Why Cosmetic Retailers in the West are Losing out on a $50 Billion Industry

Why Cosmetic Retailers in the West are Losing out on a $50 Billion Industry

Understanding the economic impact Muslim women have in the world and their value to global economies can be broken down into some very simple numbers. In an article by Saadia Zahidi (Head of the Centre for the New Economy and Society) titled Working Muslim Women are a Trillion-Dollar Market, she highlights some very interesting facts that many large cosmetics retailers in the west may have overlooked.

Who has the Global Market Share on Halal Cosmetics?

Simply put, the halal cosmetics market is estimated be worth over 50 Billion dollars by 2025. The majority of this market share is held by countries in the Asia Pacific – approximately 75%. The remaining 25% is shared by Central and South America (which holds about two thirds of the remaining market share) and North America, Europe, the Middle East, and Africa (hold the other third combined). So why is it that large cosmetics retailers like Sephora, Ulta Beauty, or Blue Mercury have not taken a leading role in bringing these high demand products to their stores here in Canada and the US?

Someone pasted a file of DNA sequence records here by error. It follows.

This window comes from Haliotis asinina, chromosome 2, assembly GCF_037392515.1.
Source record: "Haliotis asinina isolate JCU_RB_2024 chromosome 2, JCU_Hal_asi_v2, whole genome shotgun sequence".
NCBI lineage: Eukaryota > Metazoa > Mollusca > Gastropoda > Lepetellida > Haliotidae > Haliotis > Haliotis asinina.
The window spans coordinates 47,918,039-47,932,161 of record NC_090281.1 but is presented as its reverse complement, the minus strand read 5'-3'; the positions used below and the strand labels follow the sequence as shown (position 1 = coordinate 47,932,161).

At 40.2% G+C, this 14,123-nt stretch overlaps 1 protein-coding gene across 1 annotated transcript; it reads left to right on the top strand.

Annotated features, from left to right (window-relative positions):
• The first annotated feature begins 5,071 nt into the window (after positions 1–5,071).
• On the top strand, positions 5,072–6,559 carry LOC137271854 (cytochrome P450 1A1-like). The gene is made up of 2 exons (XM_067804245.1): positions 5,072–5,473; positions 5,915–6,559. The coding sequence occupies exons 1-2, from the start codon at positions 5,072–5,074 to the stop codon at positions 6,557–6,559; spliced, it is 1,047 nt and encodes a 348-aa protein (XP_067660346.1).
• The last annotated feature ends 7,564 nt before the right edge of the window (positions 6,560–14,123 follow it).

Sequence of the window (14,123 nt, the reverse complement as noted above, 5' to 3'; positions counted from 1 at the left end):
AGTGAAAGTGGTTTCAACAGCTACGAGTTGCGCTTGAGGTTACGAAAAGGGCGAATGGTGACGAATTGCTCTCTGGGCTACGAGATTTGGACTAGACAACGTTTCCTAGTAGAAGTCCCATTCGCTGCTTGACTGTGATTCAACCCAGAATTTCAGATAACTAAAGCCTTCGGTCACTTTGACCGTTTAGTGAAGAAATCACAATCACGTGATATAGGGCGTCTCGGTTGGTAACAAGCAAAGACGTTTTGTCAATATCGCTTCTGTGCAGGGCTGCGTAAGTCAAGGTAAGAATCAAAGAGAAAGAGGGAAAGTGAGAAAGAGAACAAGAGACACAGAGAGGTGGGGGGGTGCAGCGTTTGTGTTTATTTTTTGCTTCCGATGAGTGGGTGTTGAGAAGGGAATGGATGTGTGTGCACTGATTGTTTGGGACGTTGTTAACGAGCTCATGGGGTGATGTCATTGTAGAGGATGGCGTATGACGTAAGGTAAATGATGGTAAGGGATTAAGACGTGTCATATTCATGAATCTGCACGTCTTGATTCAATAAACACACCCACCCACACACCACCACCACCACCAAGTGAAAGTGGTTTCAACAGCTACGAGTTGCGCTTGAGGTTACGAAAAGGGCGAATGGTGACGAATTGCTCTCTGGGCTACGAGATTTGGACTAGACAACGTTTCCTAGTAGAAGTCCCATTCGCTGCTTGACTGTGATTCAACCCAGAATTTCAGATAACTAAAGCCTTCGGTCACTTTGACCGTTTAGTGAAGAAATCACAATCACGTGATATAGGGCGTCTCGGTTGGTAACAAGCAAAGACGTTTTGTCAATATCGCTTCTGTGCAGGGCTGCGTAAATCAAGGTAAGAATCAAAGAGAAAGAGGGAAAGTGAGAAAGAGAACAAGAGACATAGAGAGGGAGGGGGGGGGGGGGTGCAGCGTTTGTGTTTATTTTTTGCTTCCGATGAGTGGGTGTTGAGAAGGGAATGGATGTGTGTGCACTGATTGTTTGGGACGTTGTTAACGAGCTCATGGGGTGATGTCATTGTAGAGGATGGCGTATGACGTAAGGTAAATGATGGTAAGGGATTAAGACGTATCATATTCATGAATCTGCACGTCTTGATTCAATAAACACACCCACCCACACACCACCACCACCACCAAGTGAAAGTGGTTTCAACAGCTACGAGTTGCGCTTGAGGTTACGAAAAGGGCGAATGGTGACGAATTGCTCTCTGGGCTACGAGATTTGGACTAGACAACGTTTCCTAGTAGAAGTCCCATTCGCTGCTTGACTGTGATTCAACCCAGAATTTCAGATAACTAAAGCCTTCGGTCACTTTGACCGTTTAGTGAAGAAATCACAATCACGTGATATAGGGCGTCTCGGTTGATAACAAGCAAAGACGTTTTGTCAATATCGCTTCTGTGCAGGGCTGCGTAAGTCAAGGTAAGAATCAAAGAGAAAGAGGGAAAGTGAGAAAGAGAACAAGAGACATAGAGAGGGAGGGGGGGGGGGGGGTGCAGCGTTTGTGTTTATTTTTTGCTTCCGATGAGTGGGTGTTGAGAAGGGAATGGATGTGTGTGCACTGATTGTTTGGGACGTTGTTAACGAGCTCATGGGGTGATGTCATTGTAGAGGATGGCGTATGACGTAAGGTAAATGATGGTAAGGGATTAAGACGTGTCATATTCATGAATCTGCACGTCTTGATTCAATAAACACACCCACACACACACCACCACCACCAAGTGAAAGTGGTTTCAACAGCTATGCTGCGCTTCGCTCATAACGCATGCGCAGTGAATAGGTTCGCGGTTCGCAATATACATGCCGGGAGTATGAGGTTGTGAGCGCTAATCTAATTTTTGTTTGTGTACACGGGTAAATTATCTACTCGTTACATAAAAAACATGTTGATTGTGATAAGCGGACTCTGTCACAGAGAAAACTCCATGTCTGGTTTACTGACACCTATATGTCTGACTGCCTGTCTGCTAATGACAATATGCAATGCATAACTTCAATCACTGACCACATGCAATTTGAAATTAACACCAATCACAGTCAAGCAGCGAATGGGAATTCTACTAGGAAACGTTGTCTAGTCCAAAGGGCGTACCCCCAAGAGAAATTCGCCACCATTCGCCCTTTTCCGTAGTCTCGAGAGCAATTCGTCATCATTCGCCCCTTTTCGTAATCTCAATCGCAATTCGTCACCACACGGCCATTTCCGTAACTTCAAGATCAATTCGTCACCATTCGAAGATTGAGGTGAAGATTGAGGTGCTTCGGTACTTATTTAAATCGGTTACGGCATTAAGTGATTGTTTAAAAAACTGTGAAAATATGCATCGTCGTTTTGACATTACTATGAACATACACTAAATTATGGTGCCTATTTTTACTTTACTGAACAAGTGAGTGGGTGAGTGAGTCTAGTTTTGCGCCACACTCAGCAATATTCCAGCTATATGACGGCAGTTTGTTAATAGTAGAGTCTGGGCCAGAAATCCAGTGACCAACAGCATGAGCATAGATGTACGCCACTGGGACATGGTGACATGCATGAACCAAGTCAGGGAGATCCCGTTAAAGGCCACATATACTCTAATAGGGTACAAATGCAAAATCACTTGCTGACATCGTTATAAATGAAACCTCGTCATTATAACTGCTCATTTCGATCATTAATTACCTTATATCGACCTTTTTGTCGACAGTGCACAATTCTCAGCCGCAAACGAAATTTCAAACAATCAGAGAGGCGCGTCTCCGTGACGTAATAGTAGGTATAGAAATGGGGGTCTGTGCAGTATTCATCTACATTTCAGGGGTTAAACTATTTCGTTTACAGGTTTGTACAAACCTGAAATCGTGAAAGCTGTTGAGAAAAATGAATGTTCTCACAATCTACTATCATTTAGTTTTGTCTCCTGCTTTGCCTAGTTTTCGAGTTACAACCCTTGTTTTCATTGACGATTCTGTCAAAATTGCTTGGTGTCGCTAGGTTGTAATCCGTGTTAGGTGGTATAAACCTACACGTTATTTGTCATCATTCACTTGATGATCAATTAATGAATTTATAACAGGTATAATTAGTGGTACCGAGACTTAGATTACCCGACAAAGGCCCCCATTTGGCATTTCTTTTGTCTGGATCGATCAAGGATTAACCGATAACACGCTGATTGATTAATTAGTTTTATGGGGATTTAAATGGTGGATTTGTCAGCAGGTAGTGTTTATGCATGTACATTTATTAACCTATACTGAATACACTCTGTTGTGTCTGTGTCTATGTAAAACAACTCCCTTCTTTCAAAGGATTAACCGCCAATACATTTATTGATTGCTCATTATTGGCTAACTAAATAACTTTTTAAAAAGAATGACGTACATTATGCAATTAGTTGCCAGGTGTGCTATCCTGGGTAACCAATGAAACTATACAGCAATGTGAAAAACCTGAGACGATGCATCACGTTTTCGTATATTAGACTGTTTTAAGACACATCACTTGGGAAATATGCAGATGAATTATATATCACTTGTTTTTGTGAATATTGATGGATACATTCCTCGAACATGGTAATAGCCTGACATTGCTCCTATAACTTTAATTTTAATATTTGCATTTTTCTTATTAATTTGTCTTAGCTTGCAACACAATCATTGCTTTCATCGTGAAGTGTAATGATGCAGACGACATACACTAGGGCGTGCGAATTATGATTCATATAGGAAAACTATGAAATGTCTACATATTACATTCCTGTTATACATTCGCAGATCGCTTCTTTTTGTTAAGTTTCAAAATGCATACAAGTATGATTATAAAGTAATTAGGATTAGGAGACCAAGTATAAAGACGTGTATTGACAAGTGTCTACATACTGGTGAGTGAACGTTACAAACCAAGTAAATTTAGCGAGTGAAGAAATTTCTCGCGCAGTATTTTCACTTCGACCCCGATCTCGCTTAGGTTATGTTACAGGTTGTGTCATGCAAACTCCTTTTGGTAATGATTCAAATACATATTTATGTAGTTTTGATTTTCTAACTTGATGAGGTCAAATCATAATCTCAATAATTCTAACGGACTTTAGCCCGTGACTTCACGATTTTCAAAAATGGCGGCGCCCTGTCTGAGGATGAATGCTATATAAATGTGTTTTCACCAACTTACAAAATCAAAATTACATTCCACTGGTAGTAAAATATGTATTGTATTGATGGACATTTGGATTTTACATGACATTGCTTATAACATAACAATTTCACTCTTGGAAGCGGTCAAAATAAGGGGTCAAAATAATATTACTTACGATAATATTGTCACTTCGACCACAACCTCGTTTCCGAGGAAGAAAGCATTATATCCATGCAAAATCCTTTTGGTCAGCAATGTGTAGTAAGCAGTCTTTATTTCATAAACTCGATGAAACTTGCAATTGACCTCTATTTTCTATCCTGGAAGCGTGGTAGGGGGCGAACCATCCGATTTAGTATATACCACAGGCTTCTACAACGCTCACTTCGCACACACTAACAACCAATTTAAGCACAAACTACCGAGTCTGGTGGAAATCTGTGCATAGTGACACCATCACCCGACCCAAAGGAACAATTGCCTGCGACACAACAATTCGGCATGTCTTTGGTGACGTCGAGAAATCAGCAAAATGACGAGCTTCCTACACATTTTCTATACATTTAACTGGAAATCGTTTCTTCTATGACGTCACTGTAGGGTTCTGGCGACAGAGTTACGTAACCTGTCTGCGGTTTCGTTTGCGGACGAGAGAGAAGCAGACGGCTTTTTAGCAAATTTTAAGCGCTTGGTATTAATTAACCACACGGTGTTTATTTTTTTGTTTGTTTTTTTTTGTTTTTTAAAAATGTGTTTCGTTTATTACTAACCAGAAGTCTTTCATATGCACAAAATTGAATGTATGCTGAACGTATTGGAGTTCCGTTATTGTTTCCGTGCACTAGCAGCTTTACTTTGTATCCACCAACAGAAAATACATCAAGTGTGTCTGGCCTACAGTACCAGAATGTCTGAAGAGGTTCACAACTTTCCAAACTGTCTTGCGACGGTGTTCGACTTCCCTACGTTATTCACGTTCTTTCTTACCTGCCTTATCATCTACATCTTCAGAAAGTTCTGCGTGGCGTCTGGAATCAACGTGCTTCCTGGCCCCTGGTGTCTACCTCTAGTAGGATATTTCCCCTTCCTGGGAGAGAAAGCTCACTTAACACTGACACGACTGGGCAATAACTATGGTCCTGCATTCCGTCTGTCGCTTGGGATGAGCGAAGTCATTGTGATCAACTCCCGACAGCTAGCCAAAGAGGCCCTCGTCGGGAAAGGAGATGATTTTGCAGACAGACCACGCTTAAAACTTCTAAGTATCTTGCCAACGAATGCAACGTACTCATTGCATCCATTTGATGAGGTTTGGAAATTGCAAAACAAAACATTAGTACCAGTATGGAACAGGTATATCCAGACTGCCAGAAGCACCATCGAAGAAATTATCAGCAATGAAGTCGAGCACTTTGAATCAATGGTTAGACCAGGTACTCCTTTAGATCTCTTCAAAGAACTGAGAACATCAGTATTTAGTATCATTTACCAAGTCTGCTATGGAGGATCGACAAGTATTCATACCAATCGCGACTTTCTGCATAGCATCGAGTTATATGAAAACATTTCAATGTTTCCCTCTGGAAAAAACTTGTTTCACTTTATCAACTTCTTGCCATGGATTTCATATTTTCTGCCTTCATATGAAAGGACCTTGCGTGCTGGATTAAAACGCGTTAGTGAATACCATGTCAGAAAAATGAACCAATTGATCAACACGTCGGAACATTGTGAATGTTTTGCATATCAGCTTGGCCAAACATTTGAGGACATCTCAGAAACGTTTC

global halal marketsCosmetic retailers losing out

Let’s start with this eye-opening statistic from Zahidi’s article - One in ten of us on the planet is a Muslim woman. There are 800 million in total, and that’s more than the combined populations of the United States, Russia and Brazil. In fact, there are already more working women across the Muslim world than there are in the US or Europe.

More Muslim Women are Getting Higher Education

Muslim women are coming out ahead of men today in higher education globally. More women by percentage are enrolling in universities and colleges compared to men. This growth of higher education is even more pronounced in countries in south Asia as well as the South Asian Pacific. There are at least five countries where, among students enrolled in science, technology, engineering and mathematics, women outnumber men. So what does this mean for the cosmetics industry? Considering that development of cosmetics and skin care products has changed drastically over the past twenty years, more women are becoming aware of the science behind the beauty industry. Or in many cases, the ugly side of the beauty industry. More women today are demanding clean products that minimize or eliminate harmful chemicals and toxins. For those of us in the halal nail polish industry, Muslim women are more educated now about the science of water permeability and are less likely to be fooled by marketing tactics of “breathable” brand polishes. Women have also taken a stronger stance against the beauty industry and demanded cosmetics that are ethically made and tested. This particular aspect of ethical cosmetic manufacturing gives Canadian and US companies an advantage in the market as government regulations provide stricter manufacturing guidelines and ensure higher quality cosmetics.

Cosmetic retailers losing out

muslim woman science halal cosmetics

More Working Women Means More Demand for Halal Cosmetics